On an episode of the VGN podcast, athlete and vegan advocate Dominick Thompson, who spent time in prison as a young man, compared his experience of incarceration to the experience of farmed animals. “Animals are boxed in a very closed area, there’s infighting, they’re given food whenever they’re allowed to have food through their oppressor,” he said. “Pretty much everything that happens to farmed animals in the agricultural system happens to prisoners in medium to high-security [prisons].”
Thompson noted that prisoners are not sent to slaughter, injected with hormones or “other poisons,” or deemed as food. But in the U.S., they are, like farm animals, “deemed as property.” Christopher Sebastian, a researcher, lecturer, and Sentient Media senior fellow, explains what this means for prisoners. “In a very real, practical sense if not in the spoken sense, the system of incarceration that we have in the U.S. today is a system of de facto slavery,” he says. “You are still able to use these persons for whatever labor purposes that you want.”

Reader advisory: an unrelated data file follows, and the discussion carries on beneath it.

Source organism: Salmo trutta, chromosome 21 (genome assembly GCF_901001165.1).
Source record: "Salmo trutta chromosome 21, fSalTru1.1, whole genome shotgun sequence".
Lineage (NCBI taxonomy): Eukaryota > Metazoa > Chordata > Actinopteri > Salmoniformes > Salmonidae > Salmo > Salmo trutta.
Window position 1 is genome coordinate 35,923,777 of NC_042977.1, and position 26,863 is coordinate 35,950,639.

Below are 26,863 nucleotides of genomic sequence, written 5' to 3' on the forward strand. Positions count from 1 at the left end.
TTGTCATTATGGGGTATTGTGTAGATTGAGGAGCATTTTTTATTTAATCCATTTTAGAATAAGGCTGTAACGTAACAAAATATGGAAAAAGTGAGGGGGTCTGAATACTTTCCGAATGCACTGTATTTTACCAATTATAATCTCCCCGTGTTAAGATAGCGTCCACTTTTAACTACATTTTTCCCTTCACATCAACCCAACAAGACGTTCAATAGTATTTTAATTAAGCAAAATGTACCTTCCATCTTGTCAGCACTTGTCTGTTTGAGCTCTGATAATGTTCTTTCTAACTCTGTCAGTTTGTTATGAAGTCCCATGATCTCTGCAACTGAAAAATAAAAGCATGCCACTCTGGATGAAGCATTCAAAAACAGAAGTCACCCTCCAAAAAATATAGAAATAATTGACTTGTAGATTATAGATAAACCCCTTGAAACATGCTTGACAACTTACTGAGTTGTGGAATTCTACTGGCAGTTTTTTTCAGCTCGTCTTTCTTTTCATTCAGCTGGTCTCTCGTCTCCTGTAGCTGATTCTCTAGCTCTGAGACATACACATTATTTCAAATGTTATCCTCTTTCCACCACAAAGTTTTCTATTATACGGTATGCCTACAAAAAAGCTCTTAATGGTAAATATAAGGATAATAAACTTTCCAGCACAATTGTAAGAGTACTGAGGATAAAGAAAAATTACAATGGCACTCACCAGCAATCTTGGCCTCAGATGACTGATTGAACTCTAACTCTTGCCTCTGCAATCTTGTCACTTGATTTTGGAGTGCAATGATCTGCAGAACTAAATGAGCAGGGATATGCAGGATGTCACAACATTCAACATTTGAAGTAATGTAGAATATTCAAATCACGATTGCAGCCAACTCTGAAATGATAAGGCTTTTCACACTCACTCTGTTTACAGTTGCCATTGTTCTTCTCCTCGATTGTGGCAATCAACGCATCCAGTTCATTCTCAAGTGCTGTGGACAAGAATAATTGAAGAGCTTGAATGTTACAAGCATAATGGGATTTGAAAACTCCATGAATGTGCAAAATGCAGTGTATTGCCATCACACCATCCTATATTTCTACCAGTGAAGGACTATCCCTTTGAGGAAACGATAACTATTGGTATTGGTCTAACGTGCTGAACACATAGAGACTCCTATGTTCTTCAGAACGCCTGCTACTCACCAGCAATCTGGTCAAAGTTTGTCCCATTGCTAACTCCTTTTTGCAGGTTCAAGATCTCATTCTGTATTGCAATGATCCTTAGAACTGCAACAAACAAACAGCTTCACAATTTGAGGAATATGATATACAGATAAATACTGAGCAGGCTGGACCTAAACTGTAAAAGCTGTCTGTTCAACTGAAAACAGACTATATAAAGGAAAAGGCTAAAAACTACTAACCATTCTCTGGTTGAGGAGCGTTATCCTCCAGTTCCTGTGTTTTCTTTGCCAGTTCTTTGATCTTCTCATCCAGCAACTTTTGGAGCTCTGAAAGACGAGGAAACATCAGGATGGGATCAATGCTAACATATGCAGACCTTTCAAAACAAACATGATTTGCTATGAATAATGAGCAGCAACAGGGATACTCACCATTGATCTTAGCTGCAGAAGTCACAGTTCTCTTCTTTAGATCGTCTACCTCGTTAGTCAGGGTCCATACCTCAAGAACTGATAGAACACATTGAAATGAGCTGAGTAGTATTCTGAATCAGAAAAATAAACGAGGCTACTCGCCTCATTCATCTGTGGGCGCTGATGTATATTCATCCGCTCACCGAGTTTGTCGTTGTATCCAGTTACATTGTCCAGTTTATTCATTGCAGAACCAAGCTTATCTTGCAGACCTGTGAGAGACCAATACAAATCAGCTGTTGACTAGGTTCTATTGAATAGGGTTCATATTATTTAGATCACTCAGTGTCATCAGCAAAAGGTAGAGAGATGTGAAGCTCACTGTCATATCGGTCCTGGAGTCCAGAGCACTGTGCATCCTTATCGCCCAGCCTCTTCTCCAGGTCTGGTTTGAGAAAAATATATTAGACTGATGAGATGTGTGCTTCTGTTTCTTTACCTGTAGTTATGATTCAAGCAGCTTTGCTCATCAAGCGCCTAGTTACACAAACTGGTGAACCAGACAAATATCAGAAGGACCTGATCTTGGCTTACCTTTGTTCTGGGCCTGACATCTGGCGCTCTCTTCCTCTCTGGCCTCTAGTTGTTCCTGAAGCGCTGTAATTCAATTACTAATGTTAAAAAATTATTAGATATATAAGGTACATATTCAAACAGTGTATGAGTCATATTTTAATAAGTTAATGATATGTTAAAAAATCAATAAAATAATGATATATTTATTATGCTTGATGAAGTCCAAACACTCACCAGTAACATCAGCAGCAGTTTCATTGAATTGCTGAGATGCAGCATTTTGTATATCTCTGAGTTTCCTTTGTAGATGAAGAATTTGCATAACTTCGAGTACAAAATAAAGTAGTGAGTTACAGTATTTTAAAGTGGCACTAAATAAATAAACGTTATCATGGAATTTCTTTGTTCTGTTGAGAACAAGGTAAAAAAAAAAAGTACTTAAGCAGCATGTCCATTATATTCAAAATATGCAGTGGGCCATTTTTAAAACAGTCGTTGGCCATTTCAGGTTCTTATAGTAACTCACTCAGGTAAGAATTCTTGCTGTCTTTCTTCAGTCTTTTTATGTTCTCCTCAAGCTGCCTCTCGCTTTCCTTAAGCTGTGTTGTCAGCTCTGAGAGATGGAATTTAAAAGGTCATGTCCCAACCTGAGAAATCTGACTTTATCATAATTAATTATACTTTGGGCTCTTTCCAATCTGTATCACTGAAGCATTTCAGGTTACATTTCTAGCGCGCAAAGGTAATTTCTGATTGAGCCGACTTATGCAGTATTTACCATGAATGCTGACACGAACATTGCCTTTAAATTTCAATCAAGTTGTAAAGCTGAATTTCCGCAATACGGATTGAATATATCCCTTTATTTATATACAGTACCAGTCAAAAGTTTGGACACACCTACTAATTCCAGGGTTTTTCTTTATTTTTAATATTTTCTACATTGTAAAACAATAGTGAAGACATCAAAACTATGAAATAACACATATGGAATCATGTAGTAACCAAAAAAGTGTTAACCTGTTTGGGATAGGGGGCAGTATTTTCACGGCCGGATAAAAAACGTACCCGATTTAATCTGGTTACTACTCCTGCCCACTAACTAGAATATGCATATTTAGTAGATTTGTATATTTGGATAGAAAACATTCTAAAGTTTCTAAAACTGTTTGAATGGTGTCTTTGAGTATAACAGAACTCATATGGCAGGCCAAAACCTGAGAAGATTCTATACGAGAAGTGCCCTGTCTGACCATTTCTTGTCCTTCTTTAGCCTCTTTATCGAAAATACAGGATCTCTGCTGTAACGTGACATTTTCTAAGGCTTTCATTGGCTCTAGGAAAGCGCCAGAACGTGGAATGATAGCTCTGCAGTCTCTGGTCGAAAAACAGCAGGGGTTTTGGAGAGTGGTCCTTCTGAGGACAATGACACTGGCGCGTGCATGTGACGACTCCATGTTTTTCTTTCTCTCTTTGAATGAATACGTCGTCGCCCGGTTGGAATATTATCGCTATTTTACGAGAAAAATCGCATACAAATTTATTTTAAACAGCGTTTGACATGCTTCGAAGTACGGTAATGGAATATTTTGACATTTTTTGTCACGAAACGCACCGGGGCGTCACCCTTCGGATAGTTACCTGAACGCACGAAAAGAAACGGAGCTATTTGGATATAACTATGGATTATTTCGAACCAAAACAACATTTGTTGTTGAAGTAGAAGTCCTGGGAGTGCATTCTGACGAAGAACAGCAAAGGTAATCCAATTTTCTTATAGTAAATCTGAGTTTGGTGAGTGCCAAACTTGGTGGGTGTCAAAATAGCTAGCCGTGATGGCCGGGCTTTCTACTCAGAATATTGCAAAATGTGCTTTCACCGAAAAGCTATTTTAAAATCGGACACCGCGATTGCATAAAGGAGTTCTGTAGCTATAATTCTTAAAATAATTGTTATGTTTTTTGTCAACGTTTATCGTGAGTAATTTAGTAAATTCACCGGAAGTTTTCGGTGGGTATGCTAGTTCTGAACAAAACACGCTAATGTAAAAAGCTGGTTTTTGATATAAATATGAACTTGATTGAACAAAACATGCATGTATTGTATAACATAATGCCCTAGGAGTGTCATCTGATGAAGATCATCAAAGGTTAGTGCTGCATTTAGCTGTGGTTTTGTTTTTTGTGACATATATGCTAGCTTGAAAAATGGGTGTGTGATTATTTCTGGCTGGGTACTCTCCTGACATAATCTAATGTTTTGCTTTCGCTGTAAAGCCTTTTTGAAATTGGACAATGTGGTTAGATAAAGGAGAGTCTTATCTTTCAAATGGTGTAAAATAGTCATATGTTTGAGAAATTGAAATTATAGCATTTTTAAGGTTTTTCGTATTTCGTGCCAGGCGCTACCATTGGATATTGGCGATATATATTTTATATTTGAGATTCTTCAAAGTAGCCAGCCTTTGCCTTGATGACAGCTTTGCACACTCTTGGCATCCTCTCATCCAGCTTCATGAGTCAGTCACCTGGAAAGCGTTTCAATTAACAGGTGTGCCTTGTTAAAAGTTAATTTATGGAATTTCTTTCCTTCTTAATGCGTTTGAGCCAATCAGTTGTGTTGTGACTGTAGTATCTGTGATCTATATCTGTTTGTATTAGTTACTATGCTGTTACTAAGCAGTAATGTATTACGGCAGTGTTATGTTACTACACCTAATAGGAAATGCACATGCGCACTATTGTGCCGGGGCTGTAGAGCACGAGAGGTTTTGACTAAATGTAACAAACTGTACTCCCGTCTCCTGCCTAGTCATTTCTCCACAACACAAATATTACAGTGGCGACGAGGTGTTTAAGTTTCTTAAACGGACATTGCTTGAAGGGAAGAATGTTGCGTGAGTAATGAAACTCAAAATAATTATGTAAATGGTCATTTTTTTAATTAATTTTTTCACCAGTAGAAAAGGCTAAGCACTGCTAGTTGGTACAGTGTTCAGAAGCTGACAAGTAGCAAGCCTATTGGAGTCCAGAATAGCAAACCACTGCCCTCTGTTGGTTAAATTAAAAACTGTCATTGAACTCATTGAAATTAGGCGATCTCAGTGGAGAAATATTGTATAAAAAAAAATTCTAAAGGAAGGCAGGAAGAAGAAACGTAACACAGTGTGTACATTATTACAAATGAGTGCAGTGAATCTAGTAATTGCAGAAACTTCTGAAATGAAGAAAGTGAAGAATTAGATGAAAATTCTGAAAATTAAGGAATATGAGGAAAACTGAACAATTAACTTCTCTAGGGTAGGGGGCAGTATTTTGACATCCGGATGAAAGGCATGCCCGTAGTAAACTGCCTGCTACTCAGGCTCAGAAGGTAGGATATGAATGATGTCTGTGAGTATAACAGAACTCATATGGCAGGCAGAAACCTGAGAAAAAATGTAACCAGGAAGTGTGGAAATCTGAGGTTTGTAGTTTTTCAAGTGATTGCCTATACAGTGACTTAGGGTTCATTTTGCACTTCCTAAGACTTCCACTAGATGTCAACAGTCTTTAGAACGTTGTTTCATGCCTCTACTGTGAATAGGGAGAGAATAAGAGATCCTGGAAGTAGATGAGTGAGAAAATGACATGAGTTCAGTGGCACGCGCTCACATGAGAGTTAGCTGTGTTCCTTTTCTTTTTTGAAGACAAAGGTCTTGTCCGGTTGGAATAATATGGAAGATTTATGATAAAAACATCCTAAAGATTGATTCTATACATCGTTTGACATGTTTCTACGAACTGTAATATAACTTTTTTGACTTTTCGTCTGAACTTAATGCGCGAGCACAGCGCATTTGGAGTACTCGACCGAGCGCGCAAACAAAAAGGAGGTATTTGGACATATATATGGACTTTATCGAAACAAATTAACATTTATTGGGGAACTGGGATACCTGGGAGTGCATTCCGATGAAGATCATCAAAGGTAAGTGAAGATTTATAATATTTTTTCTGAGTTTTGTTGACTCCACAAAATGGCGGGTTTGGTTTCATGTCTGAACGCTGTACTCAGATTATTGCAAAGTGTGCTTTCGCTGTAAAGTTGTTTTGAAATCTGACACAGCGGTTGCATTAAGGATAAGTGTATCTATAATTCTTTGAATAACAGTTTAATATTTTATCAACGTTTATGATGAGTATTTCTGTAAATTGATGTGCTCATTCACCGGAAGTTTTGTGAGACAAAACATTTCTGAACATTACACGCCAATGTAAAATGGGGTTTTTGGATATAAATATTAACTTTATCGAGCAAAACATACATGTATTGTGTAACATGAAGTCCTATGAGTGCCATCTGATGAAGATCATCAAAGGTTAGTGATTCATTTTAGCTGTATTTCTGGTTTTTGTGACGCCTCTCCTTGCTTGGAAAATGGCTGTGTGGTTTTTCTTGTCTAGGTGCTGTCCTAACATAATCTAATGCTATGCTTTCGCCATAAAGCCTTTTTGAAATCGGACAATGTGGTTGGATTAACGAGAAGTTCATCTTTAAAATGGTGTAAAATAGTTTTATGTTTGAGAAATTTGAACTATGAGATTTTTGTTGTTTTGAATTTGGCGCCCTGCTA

Indeed, prison labor is legally required in America and can include prisoners being put to work in slaughterhouses. And exploiting one imprisoned group in order to exploit and kill another imprisoned group is perverse, to say the least.
But many of the links between the prison-industrial complex and the industrial food system are even more fundamental and affect people outside as well as inside prisons. The book Addressing Environmental and Food Justice Toward Dismantling the School-to-Prison Pipeline, published in 2017, explores how the prison-industrial complex (PIC) and the industrial food system (IFS) in the U.S. are mutually reinforcing systems of oppression and disenfranchisement which disproportionately affect communities of color and other marginalized communities.